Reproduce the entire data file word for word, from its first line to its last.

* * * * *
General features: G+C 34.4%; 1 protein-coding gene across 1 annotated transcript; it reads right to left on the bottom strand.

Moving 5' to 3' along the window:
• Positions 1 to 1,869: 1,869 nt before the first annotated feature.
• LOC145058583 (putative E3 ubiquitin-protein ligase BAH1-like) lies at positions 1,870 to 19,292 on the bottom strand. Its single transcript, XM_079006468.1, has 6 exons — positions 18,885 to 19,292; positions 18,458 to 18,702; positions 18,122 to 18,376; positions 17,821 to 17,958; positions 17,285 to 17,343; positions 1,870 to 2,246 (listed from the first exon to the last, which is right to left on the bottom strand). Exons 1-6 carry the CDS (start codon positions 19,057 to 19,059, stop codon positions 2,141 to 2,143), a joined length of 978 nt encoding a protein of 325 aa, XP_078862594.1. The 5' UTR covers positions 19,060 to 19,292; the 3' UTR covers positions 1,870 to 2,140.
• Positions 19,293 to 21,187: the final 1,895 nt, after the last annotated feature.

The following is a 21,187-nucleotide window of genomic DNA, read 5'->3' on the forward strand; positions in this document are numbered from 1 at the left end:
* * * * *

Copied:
General features: G+C 34.4%; 1 protein-coding gene across 1 annotated transcript; it reads right to left on the bottom strand.

Moving 5' to 3' along the window:
• Positions 1 to 1,869: 1,869 nt before the first annotated feature.
• LOC145058583 (putative E3 ubiquitin-protein ligase BAH1-like) lies at positions 1,870 to 19,292 on the bottom strand. Its single transcript, XM_079006468.1, has 6 exons — positions 18,885 to 19,292; positions 18,458 to 18,702; positions 18,122 to 18,376; positions 17,821 to 17,958; positions 17,285 to 17,343; positions 1,870 to 2,246 (listed from the first exon to the last, which is right to left on the bottom strand). Exons 1-6 carry the CDS (start codon positions 19,057 to 19,059, stop codon positions 2,141 to 2,143), a joined length of 978 nt encoding a protein of 325 aa, XP_078862594.1. The 5' UTR covers positions 19,060 to 19,292; the 3' UTR covers positions 1,870 to 2,140.
• Positions 19,293 to 21,187: the final 1,895 nt, after the last annotated feature.

The following is a 21,187-nucleotide window of genomic DNA, read 5'->3' on the forward strand; positions in this document are numbered from 1 at the left end: